‘Crowded Room Wisbech’
Celebrating Our Community
The ‘Crowded Room’ project is a truly collaborative process which uses contemporary art practice to celebrate the importance of the individual and their place in the community. Tim Mann, the artist, uses different aspects of the human form to record an individual’s presence within a large-scale portrait. The resulting work of art demonstrates that whilst each participant is different, in terms of appearance and character, as humans we are all integral to the world and are fundamentally all the same.
Tim Mann is a professional visual artist who works almost exclusively with the figure to celebrate the human. Having trained at Norwich School of Art, he has worked both in the UK and overseas for the last 28 years. Tim has delivered the ‘Crowded Room’ projects in locations around the UK and Ireland and the latest, ‘Crowded Room Stamford’ was a huge success, which saw more than 6,200 people taking part in his largest project to date. A short film about ‘Crowded Room Stamford’ can be found on You Tube at https://youtu.be/3JggHzsLNgs
Tim also creates additional works of art during a ‘Crowded Room’, using participant’s hands, markers or counters to complement the main portrait.
Tim’s ambition is to take the ‘Crowded Room’ project into different areas of Wisbech to celebrate each individual and their place within a community. He recognises that, whilst everyone has somewhere that they call home, sometimes circumstances dictate that they have to move and become part of an alternative community, whether on a temporary or permanent basis.
The objective is to encourage and enable those who live, work or study in Wisbech, as well as visitors to the town, to participate in the project, celebrate their own importance and acknowledge their place within a community.
The secondary purpose is to encourage participants to develop an interest in contemporary art, either by engaging with the work, becoming part of the portrait or by assisting Tim in the creation of the main, and complementary, works of art. Film and photography will also be used to record the making of the portrait and local students will be invited to join the team to help create all of the pieces, which will then be exhibited.
Tim and Jenny Ward, his Project Manager, are engaging with local councils, businesses, organisations, schools, community leaders and members of the public in Wisbech to determine the most appropriate way to deliver the project, taking the environment and any special circumstances into account. Representatives from these organisations then become Tim’s local champions and will help him in a variety of ways, to ensure its success.This group of Champions is growing daily and already includes the teams from the Wisbech and Fenland Museum, the Rosmini Centre, the Octavia Hill Birthplace Museum Trust, Fenland District Council and the Wisbech Community Development Trust.
Tim and his team will conduct pre-visits to Wisbech over the coming weeks and will work with the local champions to identify the most appropriate locations to create the artworks and engage with participants. They have already got 11 of the local primary schools committed to the project and their ambition is to get all of the secondary schools and colleges involved too. They will also be meeting with representatives from local and national businesses to discuss a corporate sponsorship scheme.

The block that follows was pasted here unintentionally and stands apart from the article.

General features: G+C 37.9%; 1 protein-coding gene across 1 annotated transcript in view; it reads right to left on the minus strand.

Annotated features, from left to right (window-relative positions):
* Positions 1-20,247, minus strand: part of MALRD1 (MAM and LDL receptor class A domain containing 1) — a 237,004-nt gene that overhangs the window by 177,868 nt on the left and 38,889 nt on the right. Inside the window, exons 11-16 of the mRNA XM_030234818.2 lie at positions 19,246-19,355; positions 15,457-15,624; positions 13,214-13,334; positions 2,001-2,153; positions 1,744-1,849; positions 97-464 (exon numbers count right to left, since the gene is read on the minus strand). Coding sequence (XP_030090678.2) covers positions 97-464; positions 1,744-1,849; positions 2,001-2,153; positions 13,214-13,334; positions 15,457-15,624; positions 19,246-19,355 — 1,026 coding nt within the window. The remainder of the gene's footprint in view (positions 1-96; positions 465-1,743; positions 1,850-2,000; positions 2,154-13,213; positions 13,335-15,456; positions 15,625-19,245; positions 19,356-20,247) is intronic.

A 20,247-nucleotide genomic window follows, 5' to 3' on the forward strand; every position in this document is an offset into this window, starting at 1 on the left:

The team also plan to deliver workshops as part of the project, to encourage those who attend to try different art practices, learn more about Tim and his work, and to develop a better understanding of their place within the community.
It is anticipated that the ‘Crowded Room Wisbech’ project will take approximately 20 days to complete, over a four week period in the autumn of 2017. However, this will be dependent on the number of participants and venues, and any limitations on the time that the team can spend with them, and within the various locations. There is also potential for Tim to return at a later date to add to the portrait, as it is a living work of art which can evolve over time.
Prior to the project commencing, discussions will take place to determine how, and where, the final portrait and accompanying artworks will be permanently displayed within Wisbech once they are completed. It has already been agreed though that the exhibition of all the works will be held in the Wisbech and Fenland Museum from 25th November for a number of weeks.
This is a fantastic opportunity to create, and be part of, a living work of art which highlights the importance of each participant as an individual within a specific environment. The final portrait will be a unique picture, which will tell a story about a moment in time within Wisbech.
The hope is that the process will encourage participants to think about their own importance, and that of others, and how they fit in within the community, and in wider society. They could also consider how they might use this self-evaluation as part of their own personal development.
The project may also encourage some to take an active interest in the arts, which could lead to them to visit other exhibitions, undertake further training courses or consider working within this career field.
The completed project will be showcased at Wisbech and Fenland Museum, from 23rd November 2017 through to the New Year. Everyone involved will be invited to the public opening to celebrate the project and the major portrait will then be put on permanent display in a public space within the town.
‘Crowded Room Wisbech’ Champions